RPM installation can fail for a few reasons. It will fail if you already have a Bochs package installed. In this case, try upgrading the old package to the new package with rpm --upgrade NAME.i386.rpm. Another potential problem is missing RPM dependencies. If you are getting errors about missing files or RPMs, then first you should try to install the RPMs that provide the missing pieces. If that cannot be done, download the source RPM and build a new binary RPM that is appropriate for your platform. The command is rpmbuild --rebuild NAME.src.rpm. As a last resort, you can run rpm with the --nodeps option to ignore dependencies and install it anyway, but if it is missing important pieces it may not run properly.

The Bochs RPM installs five new commands and associated manual pages: bochs, bochs-dlx and bximage. First, let's try out the DLX Linux demo by typing bochs-dlx.

  user$ bochs-dlx
  ---------------------------------------------------------------
	      DLX Linux Demo, for Bochs x86 Emulator
  ---------------------------------------------------------------
  Checking for bochs binary...ok
  Checking for DLX linux directory...ok
  Checking for /bin/gzip...ok
  Checking for /usr/users/bryce/.bochsdlx directory...
  ---------------------------------------------------------------
  To run the DLX Linux demo, I need to create a directory called
  /usr/users/bryce/.bochsdlx, and copy some configuration files
  and a 10 megabyte disk image into the directory.
  ---------------------------------------------------------------
  Is that okay? [y/n]
  y
  Copying /usr/share/bochs/dlxlinux/bochsrc.txt -> /usr/users/bryce/.bochsdlx/.
  Copying /usr/share/bochs/dlxlinux/README -> /usr/users/bryce/.bochsdlx/.
  Copying /usr/share/bochs/dlxlinux/testform.txt -> /usr/users/bryce/.bochsdlx/.
  Uncompressing /usr/share/bochs/dlxlinux/hd10meg.img.gz -> /usr/users/bryce/.bochsdlx/hd10meg.img
  Entering /usr/users/bryce/.bochsdlx
  Running bochs
  ========================================================================
			Bochs x86 Emulator 2.4.6.svn
		Build from SVN snapshot, after release 2.4.6
                     Compiled on Oct 20 2011 at 19:40:05
  ========================================================================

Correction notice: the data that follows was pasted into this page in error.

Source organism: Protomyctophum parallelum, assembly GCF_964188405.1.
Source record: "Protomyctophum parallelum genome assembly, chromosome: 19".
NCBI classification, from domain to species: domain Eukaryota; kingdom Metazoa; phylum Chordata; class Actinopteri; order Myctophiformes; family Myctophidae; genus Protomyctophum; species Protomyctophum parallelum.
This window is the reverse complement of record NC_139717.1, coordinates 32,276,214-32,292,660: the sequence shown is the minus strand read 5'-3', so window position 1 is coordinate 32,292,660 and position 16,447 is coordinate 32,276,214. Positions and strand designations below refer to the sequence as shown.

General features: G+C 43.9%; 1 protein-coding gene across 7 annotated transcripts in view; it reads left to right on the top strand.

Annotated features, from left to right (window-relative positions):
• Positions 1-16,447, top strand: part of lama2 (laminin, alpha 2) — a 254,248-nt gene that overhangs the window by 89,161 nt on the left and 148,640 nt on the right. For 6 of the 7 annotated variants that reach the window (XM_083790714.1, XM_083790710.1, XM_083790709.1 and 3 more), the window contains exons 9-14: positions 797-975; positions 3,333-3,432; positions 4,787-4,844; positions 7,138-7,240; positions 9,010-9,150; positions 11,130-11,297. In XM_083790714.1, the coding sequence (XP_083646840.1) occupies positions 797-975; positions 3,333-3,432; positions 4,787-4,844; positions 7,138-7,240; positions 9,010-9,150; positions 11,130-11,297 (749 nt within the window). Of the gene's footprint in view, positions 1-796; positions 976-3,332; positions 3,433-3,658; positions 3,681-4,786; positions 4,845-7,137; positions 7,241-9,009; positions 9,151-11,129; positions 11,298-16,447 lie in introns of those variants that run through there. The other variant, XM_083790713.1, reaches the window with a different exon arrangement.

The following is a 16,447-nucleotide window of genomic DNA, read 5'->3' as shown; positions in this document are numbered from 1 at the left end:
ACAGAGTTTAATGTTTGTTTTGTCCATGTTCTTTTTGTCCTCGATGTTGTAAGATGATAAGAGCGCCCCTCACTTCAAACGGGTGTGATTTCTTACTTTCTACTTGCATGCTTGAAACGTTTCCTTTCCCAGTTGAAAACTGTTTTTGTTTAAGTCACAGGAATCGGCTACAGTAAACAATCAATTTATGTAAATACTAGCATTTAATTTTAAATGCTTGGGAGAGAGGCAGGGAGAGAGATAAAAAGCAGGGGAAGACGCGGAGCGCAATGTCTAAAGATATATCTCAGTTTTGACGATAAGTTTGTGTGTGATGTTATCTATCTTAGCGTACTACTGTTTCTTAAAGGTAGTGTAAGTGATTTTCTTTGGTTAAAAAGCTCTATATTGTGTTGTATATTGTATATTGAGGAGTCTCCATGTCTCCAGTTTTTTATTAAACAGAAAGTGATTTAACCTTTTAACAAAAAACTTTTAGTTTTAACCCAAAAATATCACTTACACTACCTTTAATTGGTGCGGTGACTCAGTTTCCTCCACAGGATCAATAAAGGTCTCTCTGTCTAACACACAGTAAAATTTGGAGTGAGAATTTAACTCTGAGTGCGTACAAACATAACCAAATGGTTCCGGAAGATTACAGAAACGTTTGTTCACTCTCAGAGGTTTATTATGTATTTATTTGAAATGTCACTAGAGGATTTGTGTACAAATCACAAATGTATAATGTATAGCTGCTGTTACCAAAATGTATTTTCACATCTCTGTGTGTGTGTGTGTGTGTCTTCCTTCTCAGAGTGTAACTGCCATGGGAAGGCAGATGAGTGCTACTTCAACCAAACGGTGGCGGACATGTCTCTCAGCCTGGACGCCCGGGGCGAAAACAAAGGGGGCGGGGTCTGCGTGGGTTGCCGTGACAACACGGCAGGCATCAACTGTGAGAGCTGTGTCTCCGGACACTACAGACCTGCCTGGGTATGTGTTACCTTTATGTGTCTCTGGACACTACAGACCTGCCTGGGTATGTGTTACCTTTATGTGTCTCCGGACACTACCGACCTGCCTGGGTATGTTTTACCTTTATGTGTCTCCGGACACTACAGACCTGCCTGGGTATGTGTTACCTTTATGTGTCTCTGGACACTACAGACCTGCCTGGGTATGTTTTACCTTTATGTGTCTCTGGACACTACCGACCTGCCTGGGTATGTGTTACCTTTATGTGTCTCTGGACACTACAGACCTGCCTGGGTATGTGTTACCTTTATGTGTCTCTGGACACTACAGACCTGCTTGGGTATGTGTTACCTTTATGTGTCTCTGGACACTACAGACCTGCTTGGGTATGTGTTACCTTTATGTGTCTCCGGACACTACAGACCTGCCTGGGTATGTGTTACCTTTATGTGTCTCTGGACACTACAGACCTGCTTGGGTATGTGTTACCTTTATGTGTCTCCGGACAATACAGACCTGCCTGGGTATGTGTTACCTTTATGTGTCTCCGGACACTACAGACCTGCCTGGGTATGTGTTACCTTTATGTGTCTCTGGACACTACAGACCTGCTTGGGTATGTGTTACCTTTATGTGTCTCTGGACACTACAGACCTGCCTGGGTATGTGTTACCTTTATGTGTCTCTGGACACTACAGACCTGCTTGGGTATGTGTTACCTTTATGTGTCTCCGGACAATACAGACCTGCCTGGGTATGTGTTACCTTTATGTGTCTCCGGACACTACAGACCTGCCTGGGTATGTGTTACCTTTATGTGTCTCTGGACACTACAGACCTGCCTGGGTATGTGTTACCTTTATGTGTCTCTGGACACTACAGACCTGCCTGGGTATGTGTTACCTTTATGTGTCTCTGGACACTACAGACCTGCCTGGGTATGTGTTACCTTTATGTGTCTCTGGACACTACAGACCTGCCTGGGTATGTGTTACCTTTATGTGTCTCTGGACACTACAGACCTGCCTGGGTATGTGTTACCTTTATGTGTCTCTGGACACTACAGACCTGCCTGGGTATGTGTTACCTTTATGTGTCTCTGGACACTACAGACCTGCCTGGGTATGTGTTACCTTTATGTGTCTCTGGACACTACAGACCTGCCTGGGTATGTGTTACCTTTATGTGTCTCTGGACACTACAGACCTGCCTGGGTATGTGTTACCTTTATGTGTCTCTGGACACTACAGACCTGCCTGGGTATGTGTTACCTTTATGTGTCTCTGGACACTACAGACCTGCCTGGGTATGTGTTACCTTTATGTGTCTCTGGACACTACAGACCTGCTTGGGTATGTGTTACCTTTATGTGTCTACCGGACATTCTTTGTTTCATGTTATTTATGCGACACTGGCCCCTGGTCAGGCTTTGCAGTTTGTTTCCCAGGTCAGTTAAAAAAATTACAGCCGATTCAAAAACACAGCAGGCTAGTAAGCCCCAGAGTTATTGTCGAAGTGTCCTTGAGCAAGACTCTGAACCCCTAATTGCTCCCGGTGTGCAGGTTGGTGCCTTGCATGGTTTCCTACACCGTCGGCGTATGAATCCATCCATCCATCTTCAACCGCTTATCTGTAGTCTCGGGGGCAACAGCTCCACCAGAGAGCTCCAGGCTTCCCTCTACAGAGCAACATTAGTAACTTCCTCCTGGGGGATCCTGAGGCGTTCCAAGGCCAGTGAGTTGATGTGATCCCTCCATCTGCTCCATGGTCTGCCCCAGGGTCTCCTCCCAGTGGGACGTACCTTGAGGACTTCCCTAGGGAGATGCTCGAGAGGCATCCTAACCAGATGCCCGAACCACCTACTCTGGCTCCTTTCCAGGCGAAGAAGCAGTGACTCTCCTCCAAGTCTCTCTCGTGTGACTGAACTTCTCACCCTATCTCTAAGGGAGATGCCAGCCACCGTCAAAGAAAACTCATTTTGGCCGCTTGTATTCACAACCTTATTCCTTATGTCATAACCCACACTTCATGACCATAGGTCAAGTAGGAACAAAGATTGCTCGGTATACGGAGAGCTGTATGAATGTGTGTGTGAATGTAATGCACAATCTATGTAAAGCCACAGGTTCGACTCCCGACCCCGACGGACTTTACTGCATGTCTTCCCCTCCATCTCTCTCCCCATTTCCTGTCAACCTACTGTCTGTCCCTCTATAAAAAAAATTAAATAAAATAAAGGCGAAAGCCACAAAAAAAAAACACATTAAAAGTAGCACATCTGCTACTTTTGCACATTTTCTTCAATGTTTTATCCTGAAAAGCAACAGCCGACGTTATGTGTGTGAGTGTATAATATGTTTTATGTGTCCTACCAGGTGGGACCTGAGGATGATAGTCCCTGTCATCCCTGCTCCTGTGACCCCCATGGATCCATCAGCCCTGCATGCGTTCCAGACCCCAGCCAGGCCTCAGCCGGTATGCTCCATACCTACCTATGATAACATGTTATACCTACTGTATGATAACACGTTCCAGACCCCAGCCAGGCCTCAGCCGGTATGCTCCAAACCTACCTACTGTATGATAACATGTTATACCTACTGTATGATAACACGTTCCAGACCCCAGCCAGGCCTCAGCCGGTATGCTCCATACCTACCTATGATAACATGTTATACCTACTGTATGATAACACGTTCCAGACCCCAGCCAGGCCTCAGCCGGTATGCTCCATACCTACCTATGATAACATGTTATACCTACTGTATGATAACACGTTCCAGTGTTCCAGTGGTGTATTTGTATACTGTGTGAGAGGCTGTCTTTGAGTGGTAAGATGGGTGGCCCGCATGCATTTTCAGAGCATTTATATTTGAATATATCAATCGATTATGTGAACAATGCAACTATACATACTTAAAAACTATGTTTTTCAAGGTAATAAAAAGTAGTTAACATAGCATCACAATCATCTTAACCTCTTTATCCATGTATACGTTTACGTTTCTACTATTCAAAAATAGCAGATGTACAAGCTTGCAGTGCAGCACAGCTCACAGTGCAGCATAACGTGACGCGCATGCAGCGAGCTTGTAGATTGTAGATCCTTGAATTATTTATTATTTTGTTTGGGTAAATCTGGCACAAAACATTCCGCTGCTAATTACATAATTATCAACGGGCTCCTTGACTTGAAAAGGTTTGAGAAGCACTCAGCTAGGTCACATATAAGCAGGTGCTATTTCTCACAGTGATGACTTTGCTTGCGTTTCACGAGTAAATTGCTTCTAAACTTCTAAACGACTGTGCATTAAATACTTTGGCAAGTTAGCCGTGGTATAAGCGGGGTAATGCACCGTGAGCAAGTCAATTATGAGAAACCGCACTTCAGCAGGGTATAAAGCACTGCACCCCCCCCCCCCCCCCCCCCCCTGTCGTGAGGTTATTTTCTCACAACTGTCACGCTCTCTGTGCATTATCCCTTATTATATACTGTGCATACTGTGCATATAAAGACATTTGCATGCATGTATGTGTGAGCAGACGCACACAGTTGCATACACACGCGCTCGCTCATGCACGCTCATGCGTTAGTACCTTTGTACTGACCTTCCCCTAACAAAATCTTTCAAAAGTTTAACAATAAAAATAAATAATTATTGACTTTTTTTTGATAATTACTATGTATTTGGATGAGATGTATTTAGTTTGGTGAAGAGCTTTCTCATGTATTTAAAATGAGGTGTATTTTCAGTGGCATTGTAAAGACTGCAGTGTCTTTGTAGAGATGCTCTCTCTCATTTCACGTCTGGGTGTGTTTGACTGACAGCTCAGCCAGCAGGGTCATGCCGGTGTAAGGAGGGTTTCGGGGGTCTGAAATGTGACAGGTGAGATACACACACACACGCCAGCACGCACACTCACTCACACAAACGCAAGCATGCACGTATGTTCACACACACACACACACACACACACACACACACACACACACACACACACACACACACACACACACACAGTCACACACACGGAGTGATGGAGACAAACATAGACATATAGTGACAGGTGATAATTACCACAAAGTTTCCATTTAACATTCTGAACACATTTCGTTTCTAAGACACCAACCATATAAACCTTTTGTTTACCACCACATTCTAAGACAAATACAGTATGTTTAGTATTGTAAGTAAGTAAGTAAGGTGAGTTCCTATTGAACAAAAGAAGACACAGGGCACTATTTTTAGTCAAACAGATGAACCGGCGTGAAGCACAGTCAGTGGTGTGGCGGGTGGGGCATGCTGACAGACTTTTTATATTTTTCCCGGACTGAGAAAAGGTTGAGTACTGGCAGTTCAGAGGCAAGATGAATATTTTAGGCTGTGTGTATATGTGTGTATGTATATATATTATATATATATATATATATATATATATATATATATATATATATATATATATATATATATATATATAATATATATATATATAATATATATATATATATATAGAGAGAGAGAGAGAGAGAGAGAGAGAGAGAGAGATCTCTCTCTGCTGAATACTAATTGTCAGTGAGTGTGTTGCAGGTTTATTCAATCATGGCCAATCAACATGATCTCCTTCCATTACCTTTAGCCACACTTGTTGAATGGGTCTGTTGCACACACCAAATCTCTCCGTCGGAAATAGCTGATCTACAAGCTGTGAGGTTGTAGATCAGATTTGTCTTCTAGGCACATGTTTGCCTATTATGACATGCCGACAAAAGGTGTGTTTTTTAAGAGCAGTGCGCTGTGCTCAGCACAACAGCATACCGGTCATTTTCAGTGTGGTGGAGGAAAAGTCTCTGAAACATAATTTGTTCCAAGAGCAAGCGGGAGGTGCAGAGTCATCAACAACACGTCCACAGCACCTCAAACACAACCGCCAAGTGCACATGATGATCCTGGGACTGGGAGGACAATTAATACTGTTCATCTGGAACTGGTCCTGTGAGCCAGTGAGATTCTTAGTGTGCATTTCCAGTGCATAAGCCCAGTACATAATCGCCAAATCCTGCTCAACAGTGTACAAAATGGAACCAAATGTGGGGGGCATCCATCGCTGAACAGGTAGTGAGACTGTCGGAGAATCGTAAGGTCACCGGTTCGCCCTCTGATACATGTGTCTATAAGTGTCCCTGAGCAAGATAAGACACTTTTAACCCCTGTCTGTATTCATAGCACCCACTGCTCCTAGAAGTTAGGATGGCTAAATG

Then you get a new X11 window containing the VGA display of the simulated machine. First you see the VGA BIOS screen, then Linux uncompresses and boots, and you get a login prompt. Type "root" and ENTER to log in to DLX linux.

Figure 3-3. Screenshot of Bochs running DLX Linux

Booting is complete when you see "dlx login:" and a cursor. At this login prompt, type "root". On UNIX systems, root is the system admin user. There is no password for root on this sample disk image, so it lets you log in without typing any password. Now you should see a UNIX prompt, and you can begin to type UNIX commands.

  Welcome to DLX V1.0 (C) 1995-96 Erich Boehm
                      (C) 1995    Hannes Boehm

  dlx login: root
  Linux 1.3.89.
  dlx:~# pwd
  /root
  dlx:~# cd /
  dlx:~# ls
  bin/       etc/       lost+found/       root/       usr/
  boot/      fd/        mnt/              sbin/       var/
  dev/       lib/       proc/             tmp/        zip/
  dlx:/# df
  Filesystem    1024-blocks   Used  Available Capacity Mounted on
  /dev/hda1        10060      2736      6005     29%   /
  dlx:/# _

When you get tired of playing with DLX Linux, just type "reboot" in the Bochs window to shut down the DLX Linux operating system, and when it starts to reboot again press the "Power" button at the top of the Bochs display to end the application.

Here is a list of the files that are installed by the RPM, and a brief description of each one.

Table 3-4. Files in RPM package

FileDescription
/usr/share/doc/bochs/CHANGES what has changed between versions
/usr/share/doc/bochs/COPYING copy of the LGPL license
/usr/share/doc/bochs/LICENSE Bochs license information
/usr/share/doc/bochs/README the read-me file from the source distribution.
/usr/share/doc/bochs/TODO the TODO file from the source distribution.
/usr/bin/bochs the main Bochs executable
/usr/bin/bximage tool for manipulating disk images
/usr/lib/bochs/plugins/* device and gui plugins for Bochs (plugin version only)